Green Belt Boundary Changes – Requirement for Exceptional Circumstances

As the GBC proposal is to inset Effingham into the Green Belt, the proposed new settlement boundary would also be an entirely new Green Belt boundary, a change to the existing Green Belt boundary.  According to the NPPF (paragraph 83) a Green Belt boundary can be changed only in “exceptional circumstances”, but no exceptional circumstances have been presented in this draft Local Plan to warrant this change.

In a letter from Nick Boles MP to Sir Michael Pitt (dated March 3rd, 2014), it was emphasised that Green Belt boundaries should only be altered in exceptional circumstances.  The same letter indicates that unmet housing needs do not constitute exceptional circumstances.   Relevant text reads:

“The Framework (the NPPF) makes clear that a Green Belt boundary may be altered only in exceptional circumstances and reiterates the importance and permanence of the Green Belt.  The special role of the Green Belt is also recognised in the framing of the presumption in favour of sustainable development, which sets out that the authorities should meet objectively assessed needs unless specific policies in the Framework indicate development should be restricted.  Crucially, Green Belt is identified as one such policy.”

This reaffirmed a point made earlier by Brandon Lewis MP, in a written ministerial statement on the Green Belt, dated January 17th, 2014.  This statement clarified the position with regard to unmet need, though it was less clear on the subject of Green Belt boundary revisions.  This said (in part):

“I also note the Secretary of State’s policy position that unmet need, whether for traveller sites or for conventional housing, is unlikely to outweigh harm to the Green Belt and other harm to constitute the “very special circumstances” justifying inappropriate development in the Green Belt.” 

Taken together, these two statements suggest that boundaries of Green Belt cannot be changed except in very special circumstances and that unmet housing need does not constitute very special circumstances.

 

Green Belt Boundary Requirements

Sections of this site boundary would form part of the entirely new Green Belt boundary, and the suitability of this has not been assessed.  According to the NPPF (paragraph 85), when Green Belt boundary revisions are being considered, it is essential to:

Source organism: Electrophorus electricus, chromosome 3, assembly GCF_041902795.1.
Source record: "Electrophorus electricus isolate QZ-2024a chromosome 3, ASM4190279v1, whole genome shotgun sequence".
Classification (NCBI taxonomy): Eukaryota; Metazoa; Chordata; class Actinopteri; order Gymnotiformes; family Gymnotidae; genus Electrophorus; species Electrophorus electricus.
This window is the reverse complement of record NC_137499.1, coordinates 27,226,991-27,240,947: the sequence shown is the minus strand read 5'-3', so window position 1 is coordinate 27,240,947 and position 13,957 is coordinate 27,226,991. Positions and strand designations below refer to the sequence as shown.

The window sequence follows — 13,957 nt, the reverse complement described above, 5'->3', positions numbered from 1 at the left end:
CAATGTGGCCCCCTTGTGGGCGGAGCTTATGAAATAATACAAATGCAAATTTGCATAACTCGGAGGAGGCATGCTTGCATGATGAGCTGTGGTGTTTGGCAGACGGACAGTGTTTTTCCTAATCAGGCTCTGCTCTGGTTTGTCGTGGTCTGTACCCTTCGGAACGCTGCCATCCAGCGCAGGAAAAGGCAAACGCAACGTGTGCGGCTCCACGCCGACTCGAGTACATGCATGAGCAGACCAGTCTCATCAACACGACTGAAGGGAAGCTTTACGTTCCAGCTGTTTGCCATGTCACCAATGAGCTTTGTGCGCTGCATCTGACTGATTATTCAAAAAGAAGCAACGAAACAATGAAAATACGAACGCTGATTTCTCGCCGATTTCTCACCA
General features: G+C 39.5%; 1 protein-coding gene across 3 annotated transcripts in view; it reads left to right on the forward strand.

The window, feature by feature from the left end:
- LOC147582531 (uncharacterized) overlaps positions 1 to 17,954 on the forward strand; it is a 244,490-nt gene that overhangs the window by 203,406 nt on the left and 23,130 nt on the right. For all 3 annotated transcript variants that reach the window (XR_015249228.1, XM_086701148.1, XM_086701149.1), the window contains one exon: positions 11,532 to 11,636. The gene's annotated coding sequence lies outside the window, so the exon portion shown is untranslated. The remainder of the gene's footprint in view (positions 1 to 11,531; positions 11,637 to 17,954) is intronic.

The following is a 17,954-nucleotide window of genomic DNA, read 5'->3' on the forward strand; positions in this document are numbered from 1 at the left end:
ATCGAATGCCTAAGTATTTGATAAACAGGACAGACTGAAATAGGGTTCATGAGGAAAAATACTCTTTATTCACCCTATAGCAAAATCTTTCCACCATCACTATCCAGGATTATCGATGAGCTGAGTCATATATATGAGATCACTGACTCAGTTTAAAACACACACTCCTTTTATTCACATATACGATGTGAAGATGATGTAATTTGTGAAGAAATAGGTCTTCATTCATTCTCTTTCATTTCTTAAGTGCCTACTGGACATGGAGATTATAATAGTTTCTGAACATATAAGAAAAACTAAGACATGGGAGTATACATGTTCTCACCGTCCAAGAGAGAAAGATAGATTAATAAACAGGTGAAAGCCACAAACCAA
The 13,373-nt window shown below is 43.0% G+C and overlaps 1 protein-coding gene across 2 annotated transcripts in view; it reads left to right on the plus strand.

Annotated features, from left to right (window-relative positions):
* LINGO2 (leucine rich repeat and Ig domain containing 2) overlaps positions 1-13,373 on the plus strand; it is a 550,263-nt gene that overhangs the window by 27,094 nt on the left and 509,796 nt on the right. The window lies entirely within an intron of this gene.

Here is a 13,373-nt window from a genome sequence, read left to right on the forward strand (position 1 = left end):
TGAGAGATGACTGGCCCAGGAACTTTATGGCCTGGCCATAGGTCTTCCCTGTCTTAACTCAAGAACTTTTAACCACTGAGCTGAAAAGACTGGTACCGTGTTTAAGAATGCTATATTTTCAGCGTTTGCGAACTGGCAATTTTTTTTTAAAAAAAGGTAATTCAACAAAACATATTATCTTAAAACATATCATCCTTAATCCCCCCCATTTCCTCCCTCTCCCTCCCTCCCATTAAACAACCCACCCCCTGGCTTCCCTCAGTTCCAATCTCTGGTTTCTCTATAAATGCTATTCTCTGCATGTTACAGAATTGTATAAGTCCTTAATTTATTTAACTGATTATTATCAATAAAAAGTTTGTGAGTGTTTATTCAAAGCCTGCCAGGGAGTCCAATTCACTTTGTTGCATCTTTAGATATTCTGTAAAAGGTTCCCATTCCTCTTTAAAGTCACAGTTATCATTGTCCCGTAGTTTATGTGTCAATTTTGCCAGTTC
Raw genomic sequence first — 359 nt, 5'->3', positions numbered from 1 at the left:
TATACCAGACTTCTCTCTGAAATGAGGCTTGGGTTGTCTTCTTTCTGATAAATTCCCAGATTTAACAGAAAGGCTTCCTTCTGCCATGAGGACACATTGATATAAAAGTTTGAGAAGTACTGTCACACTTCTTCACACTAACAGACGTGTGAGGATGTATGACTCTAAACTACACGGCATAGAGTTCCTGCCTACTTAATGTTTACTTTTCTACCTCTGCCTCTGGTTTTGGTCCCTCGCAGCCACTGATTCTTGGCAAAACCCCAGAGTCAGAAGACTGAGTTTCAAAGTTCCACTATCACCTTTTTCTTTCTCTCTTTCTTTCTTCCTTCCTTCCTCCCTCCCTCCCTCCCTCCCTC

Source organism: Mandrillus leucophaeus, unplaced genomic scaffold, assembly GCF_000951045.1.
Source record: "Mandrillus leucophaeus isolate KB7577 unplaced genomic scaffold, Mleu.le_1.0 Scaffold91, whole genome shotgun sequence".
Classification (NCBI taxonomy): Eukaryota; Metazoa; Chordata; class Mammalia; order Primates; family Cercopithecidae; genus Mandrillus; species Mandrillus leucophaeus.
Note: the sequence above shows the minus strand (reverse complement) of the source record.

“…define boundaries clearly, using physical features that are readily recognisable and likely to be permanent” (NPPF).

 

EPC Letter to M1

 

 

EPC Letter to M2

 

Parts of this site boundary that would be included as part of the new Green Belt boundary include the northern section from Effingham Common Road across Effingham Lodge Farm with the proposed Green Belt boundary approximately across the centre of the photograph shown – there are no features whatsoever, this is an open green field.

The proposed boundary then makes a 90° turn and runs approximately parallel to Effingham Common Road, following the treeline illustrated in the photograph, to Thornet Wood, which is ancient woodland.  From there the proposed boundary follows the Thornet Wood boundary to another treeline, and follows this to public footpath FP76, then tracks this footpath to Water Lane and FP119a to Lower Road.

Until the boundary meets these footpaths, there are no physical features, just biological features – tree lines and woodland.  Statistics from the Woodland Trust show that these are unlikely to be permanent – ancient woodland in England is being lost at a rate faster than Amazon rain forest; the area of ancient woodland lost in the past 80 years is equivalent to the area that remains today.  Treelines in particular are subject to wind damage, as shown in this photograph; disease; and removal by land owners.  These simply cannot be considered to be permanent or physical features.

From FP 119a, the site boundary then crosses Lower Road, crossing the existing school site, following the boundary between GBC and MVDC.  Part of this section again crosses an open green field, with no feature of any description until it reaches a hedge, a biological feature.

 

Thus when considering the part of this site boundary that would become a new Green Belt boundary there is only one quite short section that may meet the criteria of the NPPF, that is, physical features, likely to be permanent – these are the public footpaths FP76 and FP119a.  No other section meets the NPPF criteria and there are two completely open sections.  It would make nonsense of the NPPF if these were to become part of a new Green Belt boundary around Effingham.

 

Consideration 2:  Within 5 km to 7 km of the Thames Basin Heath SPA.

The information provided by GBC for this site in the draft Local Plan was inaccurate as it states that the site is beyond the zone of influence of the Thames Basin Heath Special Protected Area at Wisley Common.  This is not accurate, and is duplicitous.  Part of the Effingham Lodge Farm site is within 5 km of the SPA, and so for development to occur on this part of the site an alternative recreational site must be provided.